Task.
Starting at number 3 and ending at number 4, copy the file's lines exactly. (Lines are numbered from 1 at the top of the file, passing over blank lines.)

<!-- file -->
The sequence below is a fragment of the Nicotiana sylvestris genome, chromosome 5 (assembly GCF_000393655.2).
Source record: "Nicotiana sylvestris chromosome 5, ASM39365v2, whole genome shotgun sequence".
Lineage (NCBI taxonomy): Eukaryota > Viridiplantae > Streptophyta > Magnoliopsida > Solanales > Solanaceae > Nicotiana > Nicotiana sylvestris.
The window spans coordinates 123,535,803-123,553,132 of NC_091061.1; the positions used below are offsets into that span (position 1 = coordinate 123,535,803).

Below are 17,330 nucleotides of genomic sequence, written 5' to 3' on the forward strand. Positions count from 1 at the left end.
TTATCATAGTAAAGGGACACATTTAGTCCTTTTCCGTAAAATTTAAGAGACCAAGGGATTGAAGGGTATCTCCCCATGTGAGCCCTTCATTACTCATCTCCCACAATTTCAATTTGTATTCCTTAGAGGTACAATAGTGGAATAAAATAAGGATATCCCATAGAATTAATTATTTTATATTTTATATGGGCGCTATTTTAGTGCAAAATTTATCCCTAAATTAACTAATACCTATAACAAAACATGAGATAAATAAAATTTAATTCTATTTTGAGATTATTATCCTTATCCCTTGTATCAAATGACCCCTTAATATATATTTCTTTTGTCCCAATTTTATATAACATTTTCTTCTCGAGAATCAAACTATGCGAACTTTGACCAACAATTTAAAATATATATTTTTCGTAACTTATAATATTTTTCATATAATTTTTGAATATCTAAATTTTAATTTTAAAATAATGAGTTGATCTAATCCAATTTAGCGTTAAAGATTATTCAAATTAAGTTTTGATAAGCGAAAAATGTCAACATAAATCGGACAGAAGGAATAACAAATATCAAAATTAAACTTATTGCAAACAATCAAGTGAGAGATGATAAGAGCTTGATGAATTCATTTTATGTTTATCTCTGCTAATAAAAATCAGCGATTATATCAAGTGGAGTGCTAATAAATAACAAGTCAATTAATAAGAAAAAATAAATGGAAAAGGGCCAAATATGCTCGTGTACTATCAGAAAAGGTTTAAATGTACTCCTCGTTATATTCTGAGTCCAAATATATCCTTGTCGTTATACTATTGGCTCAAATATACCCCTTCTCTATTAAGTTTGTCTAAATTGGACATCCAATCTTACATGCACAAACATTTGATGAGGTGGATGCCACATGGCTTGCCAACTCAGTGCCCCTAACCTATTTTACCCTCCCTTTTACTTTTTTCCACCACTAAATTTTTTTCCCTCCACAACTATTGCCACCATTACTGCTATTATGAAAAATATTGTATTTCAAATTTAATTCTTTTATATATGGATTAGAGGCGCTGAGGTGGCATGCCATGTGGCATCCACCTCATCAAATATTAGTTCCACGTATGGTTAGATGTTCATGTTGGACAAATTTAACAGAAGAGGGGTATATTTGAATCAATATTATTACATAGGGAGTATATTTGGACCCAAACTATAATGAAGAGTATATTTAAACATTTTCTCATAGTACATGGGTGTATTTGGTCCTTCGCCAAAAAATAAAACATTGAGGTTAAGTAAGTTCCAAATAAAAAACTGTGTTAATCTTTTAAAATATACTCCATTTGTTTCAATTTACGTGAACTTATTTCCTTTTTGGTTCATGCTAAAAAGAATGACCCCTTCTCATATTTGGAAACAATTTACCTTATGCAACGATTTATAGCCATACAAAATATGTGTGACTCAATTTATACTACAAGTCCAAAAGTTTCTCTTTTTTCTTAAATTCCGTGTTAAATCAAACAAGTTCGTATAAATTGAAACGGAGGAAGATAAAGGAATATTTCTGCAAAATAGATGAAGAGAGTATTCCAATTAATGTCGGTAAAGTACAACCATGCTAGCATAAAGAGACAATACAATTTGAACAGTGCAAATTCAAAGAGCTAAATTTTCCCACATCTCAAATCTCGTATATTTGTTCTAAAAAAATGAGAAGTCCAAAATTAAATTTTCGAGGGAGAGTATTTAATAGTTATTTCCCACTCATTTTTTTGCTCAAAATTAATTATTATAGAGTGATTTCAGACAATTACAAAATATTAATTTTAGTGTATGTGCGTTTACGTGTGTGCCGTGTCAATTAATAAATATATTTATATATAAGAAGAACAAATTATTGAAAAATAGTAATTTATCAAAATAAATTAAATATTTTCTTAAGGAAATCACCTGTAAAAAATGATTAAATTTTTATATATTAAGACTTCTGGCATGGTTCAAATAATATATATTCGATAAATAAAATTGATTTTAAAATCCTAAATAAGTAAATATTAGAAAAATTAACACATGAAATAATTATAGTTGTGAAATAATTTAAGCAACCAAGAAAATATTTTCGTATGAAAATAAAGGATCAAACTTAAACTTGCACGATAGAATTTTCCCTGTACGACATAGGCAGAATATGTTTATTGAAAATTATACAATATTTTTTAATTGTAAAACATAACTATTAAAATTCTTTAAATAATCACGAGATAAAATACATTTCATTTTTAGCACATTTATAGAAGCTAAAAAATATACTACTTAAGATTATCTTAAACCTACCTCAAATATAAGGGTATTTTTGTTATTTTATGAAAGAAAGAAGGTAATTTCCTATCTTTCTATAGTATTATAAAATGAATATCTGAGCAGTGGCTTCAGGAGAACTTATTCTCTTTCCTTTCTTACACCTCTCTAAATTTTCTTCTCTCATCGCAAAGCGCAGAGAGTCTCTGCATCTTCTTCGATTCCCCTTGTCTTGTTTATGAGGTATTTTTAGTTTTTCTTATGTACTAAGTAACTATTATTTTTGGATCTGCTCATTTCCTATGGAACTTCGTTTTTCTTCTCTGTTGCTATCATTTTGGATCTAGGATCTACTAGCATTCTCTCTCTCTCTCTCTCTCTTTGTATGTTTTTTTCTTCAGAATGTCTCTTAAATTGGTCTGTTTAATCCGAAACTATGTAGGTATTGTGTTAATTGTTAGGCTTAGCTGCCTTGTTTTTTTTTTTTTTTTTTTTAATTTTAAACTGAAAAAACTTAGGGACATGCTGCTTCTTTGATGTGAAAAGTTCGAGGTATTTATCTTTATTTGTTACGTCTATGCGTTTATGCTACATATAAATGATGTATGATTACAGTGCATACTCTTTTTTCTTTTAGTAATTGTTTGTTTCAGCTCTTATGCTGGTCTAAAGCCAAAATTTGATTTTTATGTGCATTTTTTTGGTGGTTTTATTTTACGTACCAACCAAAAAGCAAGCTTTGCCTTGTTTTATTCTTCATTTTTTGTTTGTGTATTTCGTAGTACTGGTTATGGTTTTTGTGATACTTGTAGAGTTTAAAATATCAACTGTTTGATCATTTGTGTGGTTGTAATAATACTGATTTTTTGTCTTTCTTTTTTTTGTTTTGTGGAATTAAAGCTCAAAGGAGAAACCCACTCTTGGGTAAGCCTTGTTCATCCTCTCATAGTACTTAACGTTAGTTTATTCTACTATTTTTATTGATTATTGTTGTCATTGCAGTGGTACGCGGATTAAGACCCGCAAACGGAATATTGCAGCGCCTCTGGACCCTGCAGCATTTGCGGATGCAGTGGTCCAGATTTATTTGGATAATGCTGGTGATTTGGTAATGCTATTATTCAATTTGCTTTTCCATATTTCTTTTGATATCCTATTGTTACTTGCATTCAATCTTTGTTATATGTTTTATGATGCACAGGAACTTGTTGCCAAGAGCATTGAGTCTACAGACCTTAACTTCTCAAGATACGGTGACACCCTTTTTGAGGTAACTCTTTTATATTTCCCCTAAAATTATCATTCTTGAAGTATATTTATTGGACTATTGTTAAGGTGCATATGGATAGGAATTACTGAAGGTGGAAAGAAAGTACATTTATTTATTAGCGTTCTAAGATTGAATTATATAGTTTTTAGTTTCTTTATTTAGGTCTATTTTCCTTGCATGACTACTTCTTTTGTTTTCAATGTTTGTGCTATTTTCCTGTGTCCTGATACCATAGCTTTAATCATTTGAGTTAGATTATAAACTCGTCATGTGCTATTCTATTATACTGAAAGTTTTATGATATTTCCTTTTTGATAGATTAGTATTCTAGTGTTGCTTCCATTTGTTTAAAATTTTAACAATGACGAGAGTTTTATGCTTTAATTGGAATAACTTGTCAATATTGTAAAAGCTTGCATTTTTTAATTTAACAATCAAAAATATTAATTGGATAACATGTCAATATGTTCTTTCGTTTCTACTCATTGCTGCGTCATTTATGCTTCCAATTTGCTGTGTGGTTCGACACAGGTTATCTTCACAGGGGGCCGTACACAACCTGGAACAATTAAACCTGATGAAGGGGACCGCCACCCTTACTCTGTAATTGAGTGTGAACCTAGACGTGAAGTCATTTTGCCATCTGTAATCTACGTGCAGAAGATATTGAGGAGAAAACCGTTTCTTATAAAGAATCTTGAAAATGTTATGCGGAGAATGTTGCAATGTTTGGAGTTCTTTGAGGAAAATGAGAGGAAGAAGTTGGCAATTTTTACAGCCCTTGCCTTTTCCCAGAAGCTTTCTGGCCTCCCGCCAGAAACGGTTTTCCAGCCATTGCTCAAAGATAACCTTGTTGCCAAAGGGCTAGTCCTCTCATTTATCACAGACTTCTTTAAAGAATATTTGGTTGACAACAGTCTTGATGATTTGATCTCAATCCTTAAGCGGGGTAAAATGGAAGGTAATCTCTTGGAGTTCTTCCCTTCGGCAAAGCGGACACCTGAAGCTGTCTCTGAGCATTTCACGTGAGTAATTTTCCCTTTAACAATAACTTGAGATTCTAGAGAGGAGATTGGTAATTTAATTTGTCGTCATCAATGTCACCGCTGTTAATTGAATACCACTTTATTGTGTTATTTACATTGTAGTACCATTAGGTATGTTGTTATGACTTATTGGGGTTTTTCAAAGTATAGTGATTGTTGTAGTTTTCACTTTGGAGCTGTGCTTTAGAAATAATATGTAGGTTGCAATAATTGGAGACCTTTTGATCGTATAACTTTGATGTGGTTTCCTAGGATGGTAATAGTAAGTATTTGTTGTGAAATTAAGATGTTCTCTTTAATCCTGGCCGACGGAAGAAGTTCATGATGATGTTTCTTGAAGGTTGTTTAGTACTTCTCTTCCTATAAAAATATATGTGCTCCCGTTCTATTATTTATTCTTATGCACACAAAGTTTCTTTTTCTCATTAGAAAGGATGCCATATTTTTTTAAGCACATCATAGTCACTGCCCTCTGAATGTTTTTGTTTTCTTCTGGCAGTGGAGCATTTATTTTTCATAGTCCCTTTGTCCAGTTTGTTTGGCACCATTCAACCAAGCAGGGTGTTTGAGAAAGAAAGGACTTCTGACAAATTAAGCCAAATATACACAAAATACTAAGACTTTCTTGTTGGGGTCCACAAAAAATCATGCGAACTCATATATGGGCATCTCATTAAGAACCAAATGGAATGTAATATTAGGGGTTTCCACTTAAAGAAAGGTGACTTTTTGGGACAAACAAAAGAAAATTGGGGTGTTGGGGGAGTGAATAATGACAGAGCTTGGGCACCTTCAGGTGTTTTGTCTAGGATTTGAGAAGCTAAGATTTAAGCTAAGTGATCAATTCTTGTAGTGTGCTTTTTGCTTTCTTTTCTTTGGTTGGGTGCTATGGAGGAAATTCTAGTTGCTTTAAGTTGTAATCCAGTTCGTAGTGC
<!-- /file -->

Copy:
Lineage (NCBI taxonomy): Eukaryota > Viridiplantae > Streptophyta > Magnoliopsida > Solanales > Solanaceae > Nicotiana > Nicotiana sylvestris.
The window spans coordinates 123,535,803-123,553,132 of NC_091061.1; the positions used below are offsets into that span (position 1 = coordinate 123,535,803).